Five world-class experts, including the lead developer of the German-based BioNTech vaccine, shared their insights about the COVID-19 pandemic during a half-day, virtual symposium hosted by the Helmholtz Association consortium for Immunology and Inflammation (I&I) and the Max Delbrück Center for Molecular Medicine in the Helmholtz Association (MDC).
The I&I COVID-19 Symposium on March 3 was one of the most successful scientific symposia hosted by the MDC, attracting about 2,000 researchers, journalists and members of the public.
The event was an opportunity to hear directly from key scientists tracking the spread of the pandemic, investigating coronaviruses, immune responses, variants and vaccines. It was also an opportunity to dispel misinformation and underscore the scientific community’s role in responding to the public health crisis.
“There is the obvious key role of science, and in particular the study of the immune system, in overcoming the pandemic,” said Professor Klaus Rajewsky, who heads MDC’s Immune Regulation and Cancer Lab and co-hosted the event. “The incredible success of this scientific approach in generating therapeutic antibodies and vaccines in record time is a real scientific triumph.”
Professor Michela Di Virgilio, who heads MDC’s Genome Diversification & Integrity Lab and co-hosted the event agreed: “During this pandemic, we see scientific advances that build on decades of research. It shows that we need long-term investment in both basic and translational research to be able to address such challenges.”
First, the not so great news
Professor Michael Meyer-Hermann of the Helmholtz Centre for Infection Research has been advising the German government on the pandemic’s spread and public health response. He and his team have developed a mathematical model to map the spread of infection. He detailed the numerous factors they take into account, and how well the model’s predictions have matched reality.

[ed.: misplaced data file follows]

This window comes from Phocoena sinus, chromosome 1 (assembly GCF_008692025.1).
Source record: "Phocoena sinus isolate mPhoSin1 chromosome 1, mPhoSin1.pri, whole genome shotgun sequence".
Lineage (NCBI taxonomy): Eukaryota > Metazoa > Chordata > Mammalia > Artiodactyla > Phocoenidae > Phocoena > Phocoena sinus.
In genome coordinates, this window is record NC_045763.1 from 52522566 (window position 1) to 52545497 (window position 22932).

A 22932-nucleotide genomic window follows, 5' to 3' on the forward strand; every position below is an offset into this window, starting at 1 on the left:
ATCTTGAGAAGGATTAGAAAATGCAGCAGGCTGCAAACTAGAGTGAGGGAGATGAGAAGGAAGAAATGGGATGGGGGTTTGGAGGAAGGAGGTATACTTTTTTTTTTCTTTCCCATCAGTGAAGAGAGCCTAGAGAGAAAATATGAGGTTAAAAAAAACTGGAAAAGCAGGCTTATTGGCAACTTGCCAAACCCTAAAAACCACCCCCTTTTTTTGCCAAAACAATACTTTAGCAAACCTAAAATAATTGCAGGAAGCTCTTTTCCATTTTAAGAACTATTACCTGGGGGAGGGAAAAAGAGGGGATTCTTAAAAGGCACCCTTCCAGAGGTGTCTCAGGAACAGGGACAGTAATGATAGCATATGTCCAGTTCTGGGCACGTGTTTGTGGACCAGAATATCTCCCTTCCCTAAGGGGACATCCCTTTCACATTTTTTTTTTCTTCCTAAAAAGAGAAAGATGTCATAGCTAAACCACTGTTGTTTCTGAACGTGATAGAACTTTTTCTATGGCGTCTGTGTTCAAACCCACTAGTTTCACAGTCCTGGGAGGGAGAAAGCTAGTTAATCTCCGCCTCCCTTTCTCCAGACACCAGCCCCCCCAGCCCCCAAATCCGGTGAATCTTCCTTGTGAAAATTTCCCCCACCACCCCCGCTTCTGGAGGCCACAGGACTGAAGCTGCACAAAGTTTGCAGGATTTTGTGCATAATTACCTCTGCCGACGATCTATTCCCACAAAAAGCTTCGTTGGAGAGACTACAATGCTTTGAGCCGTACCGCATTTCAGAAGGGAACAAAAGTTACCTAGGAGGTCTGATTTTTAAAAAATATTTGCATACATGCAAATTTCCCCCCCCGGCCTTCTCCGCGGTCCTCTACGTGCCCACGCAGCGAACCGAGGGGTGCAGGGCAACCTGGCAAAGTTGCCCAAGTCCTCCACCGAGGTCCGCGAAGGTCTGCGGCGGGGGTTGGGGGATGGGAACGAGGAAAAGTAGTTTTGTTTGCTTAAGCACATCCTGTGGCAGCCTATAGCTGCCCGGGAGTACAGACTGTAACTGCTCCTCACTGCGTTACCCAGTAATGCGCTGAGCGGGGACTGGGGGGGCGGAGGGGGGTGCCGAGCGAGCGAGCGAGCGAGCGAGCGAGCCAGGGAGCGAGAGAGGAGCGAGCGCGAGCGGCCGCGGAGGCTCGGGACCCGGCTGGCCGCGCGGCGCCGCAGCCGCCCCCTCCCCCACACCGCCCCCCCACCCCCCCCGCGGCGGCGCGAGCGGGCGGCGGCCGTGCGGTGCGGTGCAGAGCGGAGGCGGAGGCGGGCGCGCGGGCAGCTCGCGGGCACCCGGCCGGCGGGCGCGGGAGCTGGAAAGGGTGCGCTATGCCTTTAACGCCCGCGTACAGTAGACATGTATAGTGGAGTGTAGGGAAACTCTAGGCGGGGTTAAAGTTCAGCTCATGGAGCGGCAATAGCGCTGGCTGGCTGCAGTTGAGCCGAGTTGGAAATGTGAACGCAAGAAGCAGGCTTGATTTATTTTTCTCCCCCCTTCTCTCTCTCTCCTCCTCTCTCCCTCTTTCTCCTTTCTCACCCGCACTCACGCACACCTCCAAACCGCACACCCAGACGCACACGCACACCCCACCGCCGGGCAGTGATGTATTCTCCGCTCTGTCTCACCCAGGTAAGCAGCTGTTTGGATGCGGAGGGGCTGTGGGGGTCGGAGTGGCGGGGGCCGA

However, that is beginning to change: the model predicted cases should still have been dropping in late February and early March, while the actual number in Germany was creeping higher. “Other simulations are also underestimating the current data, which means there is something going on which we didn’t understand yet and makes the situation even worse,” Meyer-Hermann said.
Still, with the best available information, the model is showing a dramatic increase in cases in late March and into April as social distancing measures are relaxed and more infectious variants spread. “Vaccinations will come too late to prevent a third wave at least in European countries,” he said.
Meyer-Hermann and others are recommending that governments take ato get ahead of the wave. Studies with economists at the ifo Institute in Munich have shown that controlling the pandemic through strict lockdowns to reach an optimal infection rate of about 0.8 – which is called the reproduction number, or number of people one sick person infects – is better for the economy in the long-run.
“If we have a higher reproduction number, we prolong the whole lockdown and also increase costs to the economy,” Meyer-Hermann said, pointing to additional historical evidence: U.S. states that took more decisive actions during the 1918 Spanish flu pandemic had a better economy afterwards than states that did not. “Economy is only possible if we control the virus,” he said.
Coronaviruses through the years
Professor Susan R. Weiss, of the Perelman School of Medicine at University of Pennsylvania, has been studying the basic biology of coronaviruses for decades. There were only about 60 scientists at the first international conference on coronaviruses held in Würzburg, Germany in 1980 “and that was about the whole field,” she said. The field has grown a lot since then, first with the emergence of SARS-CoV-1 in 2002 and now it has exploded with this pandemic.
Weiss shared an overview of the structure of coronaviruses, their genomes, how they replicate inside their hosts and various pathways that can be explored to block their activities. Coronaviruses, which include MERS, SARS-CoV-1, and common cold viruses, all have a similar genome structure. While genetic differences lead to distinct reactions in the animals or humans they infect, many proteins are similar, or conserved, across the virus types. For example, proteins involved in helping the virus replicate, protecting it from making mistakes during the replication process, or interfering with host immune responses.